Sexual purity, secondary
About sexual purity:
The term "sexual purity" is a common term used by conservative Protestant
groups. As a minimum, it means to refraining from sexual intercourse except within a
opposite-sex marriage bond. The implication is that all sexual activity is in
some way sinful, and defiling if it is performed outside of an opposite-sex
marriage. This includes behavior by opposite-sex couples from the start of their
friendship, through the time when they make a personal commitment to their
relationship, through their period of engagement, and up to the conclusion of the
marriage ceremony. This teaching also negates the validity of loving, committed
same-sex relationships and same-sex marriages.
The True Love Waits and many similar groups define sexual purity very
broadly. It includes abstinence
from penile-vaginal intercourse as well as many other sexual behaviors, including:
"...Dwelling on thoughts of sex with someone other than a spouse."
Any actions and situations which allow one to be "turned on" sexually.
"Intense hugging, passionate kissing and anything else that leads to
lustful thoughts and behavior. Anything beyond a brief, simple kiss can
quickly become dangerous."
Sexual touching in any form including solitary activity like
Viewing pornography or erotic pictures. 1
The concept of "Secondary Virginity" -- voluntary and enforced:
This is a concept promoted by most abstinence pledge groups for unmarried
persons who have been sexually active in the past. The person decides to remain
"sexually pure" in the future and thereby achieves "secondary virginity" (a.k.a. revirginization,
being a born-again virgin, renewed virginity, etc). One cannot regain their
original physical virginity. However they can try to change their both their current and future
behavior and attitude.
"Your physical virginity may be lost, but virginity
is more than just a physical state. It's an attitude, a frame of mind. It's
manifested in the way you look at yourself and others. Secondary virginity is a
time to change bad habits and heal past wounds. It allows you to clean and renew
yourself prior to marriage." 2
The Virgin Club suggests that attaining secondary virginity is not a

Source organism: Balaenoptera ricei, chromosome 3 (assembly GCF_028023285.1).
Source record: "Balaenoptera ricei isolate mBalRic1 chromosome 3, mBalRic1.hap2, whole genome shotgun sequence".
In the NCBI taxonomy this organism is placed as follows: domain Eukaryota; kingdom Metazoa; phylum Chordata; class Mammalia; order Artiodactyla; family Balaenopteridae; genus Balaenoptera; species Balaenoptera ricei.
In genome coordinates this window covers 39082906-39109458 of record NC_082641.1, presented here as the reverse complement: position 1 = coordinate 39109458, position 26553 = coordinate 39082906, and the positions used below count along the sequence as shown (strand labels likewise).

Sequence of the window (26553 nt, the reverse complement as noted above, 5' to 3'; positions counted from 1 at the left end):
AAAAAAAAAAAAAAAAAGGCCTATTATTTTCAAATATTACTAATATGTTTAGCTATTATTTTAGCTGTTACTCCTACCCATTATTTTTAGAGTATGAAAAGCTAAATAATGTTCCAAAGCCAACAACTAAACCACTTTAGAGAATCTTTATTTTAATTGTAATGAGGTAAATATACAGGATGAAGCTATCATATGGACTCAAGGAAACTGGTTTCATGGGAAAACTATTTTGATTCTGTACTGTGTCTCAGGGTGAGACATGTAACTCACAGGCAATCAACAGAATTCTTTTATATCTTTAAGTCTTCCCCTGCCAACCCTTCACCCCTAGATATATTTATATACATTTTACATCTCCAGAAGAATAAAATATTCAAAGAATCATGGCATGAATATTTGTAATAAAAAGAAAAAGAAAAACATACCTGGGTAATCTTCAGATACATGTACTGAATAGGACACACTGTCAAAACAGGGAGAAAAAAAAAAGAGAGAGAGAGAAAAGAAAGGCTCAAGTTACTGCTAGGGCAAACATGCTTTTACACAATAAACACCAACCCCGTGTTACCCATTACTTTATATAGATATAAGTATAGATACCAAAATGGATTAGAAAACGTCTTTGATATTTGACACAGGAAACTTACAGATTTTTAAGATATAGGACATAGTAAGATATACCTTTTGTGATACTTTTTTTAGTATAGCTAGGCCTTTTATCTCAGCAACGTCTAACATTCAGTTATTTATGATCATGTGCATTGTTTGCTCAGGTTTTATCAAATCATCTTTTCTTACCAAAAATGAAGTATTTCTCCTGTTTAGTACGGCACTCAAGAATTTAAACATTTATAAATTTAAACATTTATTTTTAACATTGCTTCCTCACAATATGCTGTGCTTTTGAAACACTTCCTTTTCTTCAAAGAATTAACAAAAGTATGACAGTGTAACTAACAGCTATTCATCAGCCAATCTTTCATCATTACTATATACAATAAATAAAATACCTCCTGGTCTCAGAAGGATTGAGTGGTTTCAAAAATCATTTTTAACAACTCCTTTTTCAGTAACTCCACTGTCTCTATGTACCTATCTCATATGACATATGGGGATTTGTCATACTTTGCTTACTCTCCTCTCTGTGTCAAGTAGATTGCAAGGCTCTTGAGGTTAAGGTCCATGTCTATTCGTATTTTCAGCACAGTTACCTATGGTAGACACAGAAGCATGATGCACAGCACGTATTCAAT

simple task. It might require the breakup of a close relationship and the
abandoning of friends. Renewed virginity"
"...can be difficult when you are
surrounded by an environment that doesn't lend itself to your starting over.
Some people have said that they would love to have never had sex, but that they
don't want to stop now because 'my boyfriend wouldn't be too happy,' or because
'there isn't much point now.' In situations such as those the best thing,
although definitely not the easiest, is to remove yourself from those with a
negative influence. Reevaluate the people in your life - if your girlfriend
wouldn't approve of you suddenly abstaining from sex, then go back to the
fundamentals of your relationship, if she doesn't support your decisions or
beliefs, what foundation does your relationship have to stand on?" 3
The New York Times referred to this phenomenon in late 2002 when it
commented: "These days, a period of 'secondary
virginity,' as it is sometimes called, is increasingly the norm for many
brides-to-be across the South, an accommodation to the modern reality of
premarital sex and the traditional disapproval of it in the Bible Belt."
Some pastors are requiring couples who come for pre-marital counseling to
cease sexual activity, and revirginate themselves until marriage. Some pastors make it a
condition of them officiating at the marriage.
Remaining sexually inactive until marriage is a bit of an uphill battle. Many
polls over the past decade have indicated that North American youths become sexually active,
on average, between their 16th and 17th birthday. The average age for
first marriage is more than a decade later. Remaining celibate for over decade,
while experiencing raging hormones, and an intense desire to be very close to a
significant other is extremely challenging for most youth. Various surveys
have indicated that 90 to 95% of youths and young adults are non-virgins when they first marry.
Thus, as a program, abstinence only has a 5 to 10% success rate.
Most groups that advocate pre-marital sexual abstinence recommend that each
couple discuss and establish firm boundaries which list behaviors in which
they will not engage. This avoids the couple getting involved in a situation
where they might be tempted to lose control and engage in sexual behavior that
neither really wants. A list might include:
No physical contact beyond a brief kiss and hand-holding.
Never being alone in a house together.
Never getting horizontal on a bed, couch, floor, etc.
Avoiding being with other couples who are sexually active.
Avoiding one-on-one dates, in favor of group dating.
Avoiding alcohol and other drugs which might lower inhibitions.
Avoiding restricted movies, pornography, erotic materials etc. that
might arouse them.
They might also list behaviors that will help them keep their commitment:
Tell friends, their families, spiritual leader(s), and/or counselor(s)
about their decisions and obtain their support.
Pray before each date for the strength to resist sexual temptation.
"Frequently Asked Questions about True Love Waits: What does sexual
purity mean exactly?," LifeWay, at: